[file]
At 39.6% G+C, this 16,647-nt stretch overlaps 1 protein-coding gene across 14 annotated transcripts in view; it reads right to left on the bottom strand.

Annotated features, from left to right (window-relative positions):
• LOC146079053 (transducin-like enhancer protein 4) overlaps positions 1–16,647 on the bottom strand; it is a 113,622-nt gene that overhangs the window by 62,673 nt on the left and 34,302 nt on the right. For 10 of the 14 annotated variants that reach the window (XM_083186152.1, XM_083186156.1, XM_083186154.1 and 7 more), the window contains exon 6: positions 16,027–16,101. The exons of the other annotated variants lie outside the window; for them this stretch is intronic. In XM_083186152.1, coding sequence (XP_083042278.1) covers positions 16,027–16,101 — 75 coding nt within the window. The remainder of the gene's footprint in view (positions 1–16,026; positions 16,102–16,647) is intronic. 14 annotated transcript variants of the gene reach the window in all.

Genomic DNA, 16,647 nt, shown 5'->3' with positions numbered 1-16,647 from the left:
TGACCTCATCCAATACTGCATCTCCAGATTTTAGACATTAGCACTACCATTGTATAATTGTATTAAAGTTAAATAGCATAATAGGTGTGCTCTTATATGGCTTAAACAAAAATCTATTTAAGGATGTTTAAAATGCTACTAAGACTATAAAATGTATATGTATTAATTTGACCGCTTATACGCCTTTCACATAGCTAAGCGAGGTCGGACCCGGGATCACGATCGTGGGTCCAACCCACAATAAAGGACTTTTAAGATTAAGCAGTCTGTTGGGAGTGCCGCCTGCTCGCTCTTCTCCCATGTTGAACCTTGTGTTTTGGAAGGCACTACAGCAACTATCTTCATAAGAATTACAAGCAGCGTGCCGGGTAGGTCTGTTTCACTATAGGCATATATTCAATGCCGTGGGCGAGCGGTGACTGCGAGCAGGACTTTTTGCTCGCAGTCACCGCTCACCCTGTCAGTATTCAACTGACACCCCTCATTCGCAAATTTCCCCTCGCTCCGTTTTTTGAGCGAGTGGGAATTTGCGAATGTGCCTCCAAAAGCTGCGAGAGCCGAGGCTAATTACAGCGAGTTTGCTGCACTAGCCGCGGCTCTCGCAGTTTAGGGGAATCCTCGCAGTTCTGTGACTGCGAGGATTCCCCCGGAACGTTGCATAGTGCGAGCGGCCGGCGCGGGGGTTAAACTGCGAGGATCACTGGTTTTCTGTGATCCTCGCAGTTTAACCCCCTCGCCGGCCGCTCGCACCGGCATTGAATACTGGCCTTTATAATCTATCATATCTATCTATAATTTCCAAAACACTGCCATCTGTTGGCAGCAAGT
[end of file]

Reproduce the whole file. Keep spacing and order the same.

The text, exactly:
At 39.6% G+C, this 16,647-nt stretch overlaps 1 protein-coding gene across 14 annotated transcripts in view; it reads right to left on the bottom strand.

Annotated features, from left to right (window-relative positions):
• LOC146079053 (transducin-like enhancer protein 4) overlaps positions 1–16,647 on the bottom strand; it is a 113,622-nt gene that overhangs the window by 62,673 nt on the left and 34,302 nt on the right. For 10 of the 14 annotated variants that reach the window (XM_083186152.1, XM_083186156.1, XM_083186154.1 and 7 more), the window contains exon 6: positions 16,027–16,101. The exons of the other annotated variants lie outside the window; for them this stretch is intronic. In XM_083186152.1, coding sequence (XP_083042278.1) covers positions 16,027–16,101 — 75 coding nt within the window. The remainder of the gene's footprint in view (positions 1–16,026; positions 16,102–16,647) is intronic. 14 annotated transcript variants of the gene reach the window in all.

Genomic DNA, 16,647 nt, shown 5'->3' with positions numbered 1-16,647 from the left:
TGACCTCATCCAATACTGCATCTCCAGATTTTAGACATTAGCACTACCATTGTATAATTGTATTAAAGTTAAATAGCATAATAGGTGTGCTCTTATATGGCTTAAACAAAAATCTATTTAAGGATGTTTAAAATGCTACTAAGACTATAAAATGTATATGTATTAATTTGACCGCTTATACGCCTTTCACATAGCTAAGCGAGGTCGGACCCGGGATCACGATCGTGGGTCCAACCCACAATAAAGGACTTTTAAGATTAAGCAGTCTGTTGGGAGTGCCGCCTGCTCGCTCTTCTCCCATGTTGAACCTTGTGTTTTGGAAGGCACTACAGCAACTATCTTCATAAGAATTACAAGCAGCGTGCCGGGTAGGTCTGTTTCACTATAGGCATATATTCAATGCCGTGGGCGAGCGGTGACTGCGAGCAGGACTTTTTGCTCGCAGTCACCGCTCACCCTGTCAGTATTCAACTGACACCCCTCATTCGCAAATTTCCCCTCGCTCCGTTTTTTGAGCGAGTGGGAATTTGCGAATGTGCCTCCAAAAGCTGCGAGAGCCGAGGCTAATTACAGCGAGTTTGCTGCACTAGCCGCGGCTCTCGCAGTTTAGGGGAATCCTCGCAGTTCTGTGACTGCGAGGATTCCCCCGGAACGTTGCATAGTGCGAGCGGCCGGCGCGGGGGTTAAACTGCGAGGATCACTGGTTTTCTGTGATCCTCGCAGTTTAACCCCCTCGCCGGCCGCTCGCACCGGCATTGAATACTGGCCTTTATAATCTATCATATCTATCTATAATTTCCAAAACACTGCCATCTGTTGGCAGCAAGT